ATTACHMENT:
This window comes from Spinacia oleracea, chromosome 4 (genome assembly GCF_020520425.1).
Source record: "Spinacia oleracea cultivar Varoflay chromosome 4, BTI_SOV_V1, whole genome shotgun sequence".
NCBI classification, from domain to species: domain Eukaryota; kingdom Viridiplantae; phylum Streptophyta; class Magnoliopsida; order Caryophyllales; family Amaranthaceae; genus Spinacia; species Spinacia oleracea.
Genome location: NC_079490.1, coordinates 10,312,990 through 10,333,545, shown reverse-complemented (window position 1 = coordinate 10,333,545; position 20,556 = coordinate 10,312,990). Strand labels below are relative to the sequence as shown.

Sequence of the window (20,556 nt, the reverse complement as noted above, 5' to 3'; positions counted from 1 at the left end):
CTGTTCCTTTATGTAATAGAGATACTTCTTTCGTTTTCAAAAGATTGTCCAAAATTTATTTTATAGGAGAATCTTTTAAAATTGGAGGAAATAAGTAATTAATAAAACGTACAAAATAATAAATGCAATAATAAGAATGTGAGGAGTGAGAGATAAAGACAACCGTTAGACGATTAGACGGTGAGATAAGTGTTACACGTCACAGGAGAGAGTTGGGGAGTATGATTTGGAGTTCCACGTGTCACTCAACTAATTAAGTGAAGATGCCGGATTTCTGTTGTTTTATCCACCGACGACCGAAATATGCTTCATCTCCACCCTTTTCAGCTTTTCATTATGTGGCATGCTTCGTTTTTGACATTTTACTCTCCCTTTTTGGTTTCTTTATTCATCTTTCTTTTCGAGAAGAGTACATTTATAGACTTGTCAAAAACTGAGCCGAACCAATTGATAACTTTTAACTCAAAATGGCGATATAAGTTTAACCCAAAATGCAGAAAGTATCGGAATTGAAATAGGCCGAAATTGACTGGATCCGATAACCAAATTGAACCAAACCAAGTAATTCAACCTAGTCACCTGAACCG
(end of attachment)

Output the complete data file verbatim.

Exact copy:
This window comes from Spinacia oleracea, chromosome 4 (genome assembly GCF_020520425.1).
Source record: "Spinacia oleracea cultivar Varoflay chromosome 4, BTI_SOV_V1, whole genome shotgun sequence".
NCBI classification, from domain to species: domain Eukaryota; kingdom Viridiplantae; phylum Streptophyta; class Magnoliopsida; order Caryophyllales; family Amaranthaceae; genus Spinacia; species Spinacia oleracea.
Genome location: NC_079490.1, coordinates 10,312,990 through 10,333,545, shown reverse-complemented (window position 1 = coordinate 10,333,545; position 20,556 = coordinate 10,312,990). Strand labels below are relative to the sequence as shown.

Sequence of the window (20,556 nt, the reverse complement as noted above, 5' to 3'; positions counted from 1 at the left end):
CTGTTCCTTTATGTAATAGAGATACTTCTTTCGTTTTCAAAAGATTGTCCAAAATTTATTTTATAGGAGAATCTTTTAAAATTGGAGGAAATAAGTAATTAATAAAACGTACAAAATAATAAATGCAATAATAAGAATGTGAGGAGTGAGAGATAAAGACAACCGTTAGACGATTAGACGGTGAGATAAGTGTTACACGTCACAGGAGAGAGTTGGGGAGTATGATTTGGAGTTCCACGTGTCACTCAACTAATTAAGTGAAGATGCCGGATTTCTGTTGTTTTATCCACCGACGACCGAAATATGCTTCATCTCCACCCTTTTCAGCTTTTCATTATGTGGCATGCTTCGTTTTTGACATTTTACTCTCCCTTTTTGGTTTCTTTATTCATCTTTCTTTTCGAGAAGAGTACATTTATAGACTTGTCAAAAACTGAGCCGAACCAATTGATAACTTTTAACTCAAAATGGCGATATAAGTTTAACCCAAAATGCAGAAAGTATCGGAATTGAAATAGGCCGAAATTGACTGGATCCGATAACCAAATTGAACCAAACCAAGTAATTCAACCTAGTCACCTGAACCG